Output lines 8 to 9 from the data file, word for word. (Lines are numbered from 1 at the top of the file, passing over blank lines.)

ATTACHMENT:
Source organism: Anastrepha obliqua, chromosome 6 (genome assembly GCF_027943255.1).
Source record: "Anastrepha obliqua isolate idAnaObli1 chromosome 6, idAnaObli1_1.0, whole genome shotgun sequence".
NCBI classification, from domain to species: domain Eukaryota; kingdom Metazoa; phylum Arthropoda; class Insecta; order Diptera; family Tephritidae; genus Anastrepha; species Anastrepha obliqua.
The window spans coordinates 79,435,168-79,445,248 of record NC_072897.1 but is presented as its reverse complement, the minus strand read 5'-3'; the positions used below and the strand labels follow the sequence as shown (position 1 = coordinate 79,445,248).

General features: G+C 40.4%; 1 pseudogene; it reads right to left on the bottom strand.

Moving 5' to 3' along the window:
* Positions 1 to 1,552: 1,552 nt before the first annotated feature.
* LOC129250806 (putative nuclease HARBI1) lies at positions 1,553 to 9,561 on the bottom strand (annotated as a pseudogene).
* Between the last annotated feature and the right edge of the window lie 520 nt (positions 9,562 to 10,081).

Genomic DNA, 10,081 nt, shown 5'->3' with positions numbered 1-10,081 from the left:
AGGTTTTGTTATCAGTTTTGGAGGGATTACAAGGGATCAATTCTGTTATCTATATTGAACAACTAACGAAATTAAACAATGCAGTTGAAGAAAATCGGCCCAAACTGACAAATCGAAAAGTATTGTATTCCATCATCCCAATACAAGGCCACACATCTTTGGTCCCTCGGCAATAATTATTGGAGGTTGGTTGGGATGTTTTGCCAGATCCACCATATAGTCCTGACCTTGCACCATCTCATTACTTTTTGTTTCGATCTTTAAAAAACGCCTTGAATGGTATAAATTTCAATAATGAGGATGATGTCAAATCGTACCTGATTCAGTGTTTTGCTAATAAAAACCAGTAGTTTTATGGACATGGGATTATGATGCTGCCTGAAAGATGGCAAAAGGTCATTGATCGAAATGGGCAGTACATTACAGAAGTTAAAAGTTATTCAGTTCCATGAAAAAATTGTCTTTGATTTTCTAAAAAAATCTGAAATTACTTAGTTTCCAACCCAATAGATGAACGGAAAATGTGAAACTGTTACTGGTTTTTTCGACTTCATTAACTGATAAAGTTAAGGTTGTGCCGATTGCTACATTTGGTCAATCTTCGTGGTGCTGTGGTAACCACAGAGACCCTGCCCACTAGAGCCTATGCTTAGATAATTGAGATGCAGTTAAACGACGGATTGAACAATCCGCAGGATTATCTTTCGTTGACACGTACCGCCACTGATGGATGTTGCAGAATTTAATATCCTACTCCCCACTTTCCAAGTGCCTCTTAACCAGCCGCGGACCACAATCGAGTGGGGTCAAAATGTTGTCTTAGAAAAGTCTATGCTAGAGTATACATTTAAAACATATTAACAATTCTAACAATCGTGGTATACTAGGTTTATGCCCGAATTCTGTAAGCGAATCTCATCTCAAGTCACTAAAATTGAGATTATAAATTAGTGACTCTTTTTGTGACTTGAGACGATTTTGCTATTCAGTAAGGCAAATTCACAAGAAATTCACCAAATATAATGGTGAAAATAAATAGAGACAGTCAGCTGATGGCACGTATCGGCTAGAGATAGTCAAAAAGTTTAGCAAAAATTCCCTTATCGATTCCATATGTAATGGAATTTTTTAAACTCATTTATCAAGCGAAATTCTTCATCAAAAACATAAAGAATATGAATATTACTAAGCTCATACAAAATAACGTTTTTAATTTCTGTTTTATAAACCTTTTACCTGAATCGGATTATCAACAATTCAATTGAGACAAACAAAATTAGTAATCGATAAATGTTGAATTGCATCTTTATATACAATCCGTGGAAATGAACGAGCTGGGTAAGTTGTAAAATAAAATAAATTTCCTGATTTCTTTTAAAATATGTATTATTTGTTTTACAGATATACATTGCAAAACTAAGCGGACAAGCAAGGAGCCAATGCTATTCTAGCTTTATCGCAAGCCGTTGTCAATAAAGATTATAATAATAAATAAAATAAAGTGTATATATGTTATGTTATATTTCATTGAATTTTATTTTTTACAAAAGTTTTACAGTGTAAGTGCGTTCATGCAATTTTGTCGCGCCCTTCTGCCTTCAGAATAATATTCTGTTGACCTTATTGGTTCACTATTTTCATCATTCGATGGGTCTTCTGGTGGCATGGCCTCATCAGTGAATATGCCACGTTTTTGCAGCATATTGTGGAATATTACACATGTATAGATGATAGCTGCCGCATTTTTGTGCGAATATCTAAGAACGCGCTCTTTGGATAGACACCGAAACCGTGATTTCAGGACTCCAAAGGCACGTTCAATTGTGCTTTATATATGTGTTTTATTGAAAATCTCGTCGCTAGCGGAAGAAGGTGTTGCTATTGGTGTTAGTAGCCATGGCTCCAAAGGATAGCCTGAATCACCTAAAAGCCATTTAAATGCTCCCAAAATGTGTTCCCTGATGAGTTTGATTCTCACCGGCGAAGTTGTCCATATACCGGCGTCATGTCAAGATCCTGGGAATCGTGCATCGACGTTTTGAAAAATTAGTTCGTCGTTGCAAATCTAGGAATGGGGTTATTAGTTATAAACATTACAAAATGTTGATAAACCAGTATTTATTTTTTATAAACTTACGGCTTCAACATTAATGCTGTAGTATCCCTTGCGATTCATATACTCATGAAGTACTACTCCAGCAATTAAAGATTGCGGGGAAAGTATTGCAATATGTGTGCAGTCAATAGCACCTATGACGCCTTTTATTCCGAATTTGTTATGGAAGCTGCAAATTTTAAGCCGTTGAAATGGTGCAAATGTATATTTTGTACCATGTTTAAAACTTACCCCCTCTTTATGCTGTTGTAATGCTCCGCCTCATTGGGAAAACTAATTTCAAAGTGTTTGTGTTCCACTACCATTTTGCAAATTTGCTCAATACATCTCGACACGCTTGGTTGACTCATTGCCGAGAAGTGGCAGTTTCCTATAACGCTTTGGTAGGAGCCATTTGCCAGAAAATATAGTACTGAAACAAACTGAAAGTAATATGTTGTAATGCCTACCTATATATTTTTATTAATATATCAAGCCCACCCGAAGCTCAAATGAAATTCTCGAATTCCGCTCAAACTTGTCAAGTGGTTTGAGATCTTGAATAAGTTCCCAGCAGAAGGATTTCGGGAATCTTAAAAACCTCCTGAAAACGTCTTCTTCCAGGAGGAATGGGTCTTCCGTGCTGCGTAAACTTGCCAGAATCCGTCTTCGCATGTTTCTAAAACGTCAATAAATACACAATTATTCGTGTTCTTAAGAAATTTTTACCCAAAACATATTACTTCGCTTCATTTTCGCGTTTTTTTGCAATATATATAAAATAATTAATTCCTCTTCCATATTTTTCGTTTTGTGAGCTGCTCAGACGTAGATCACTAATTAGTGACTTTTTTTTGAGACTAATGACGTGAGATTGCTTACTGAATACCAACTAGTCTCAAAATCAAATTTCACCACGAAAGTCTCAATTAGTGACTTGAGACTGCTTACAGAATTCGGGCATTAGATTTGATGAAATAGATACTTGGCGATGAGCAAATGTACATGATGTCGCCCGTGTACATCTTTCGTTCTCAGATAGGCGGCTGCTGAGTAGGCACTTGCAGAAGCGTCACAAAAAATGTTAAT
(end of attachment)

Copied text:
* LOC129250806 (putative nuclease HARBI1) lies at positions 1,553 to 9,561 on the bottom strand (annotated as a pseudogene).
* Between the last annotated feature and the right edge of the window lie 520 nt (positions 9,562 to 10,081).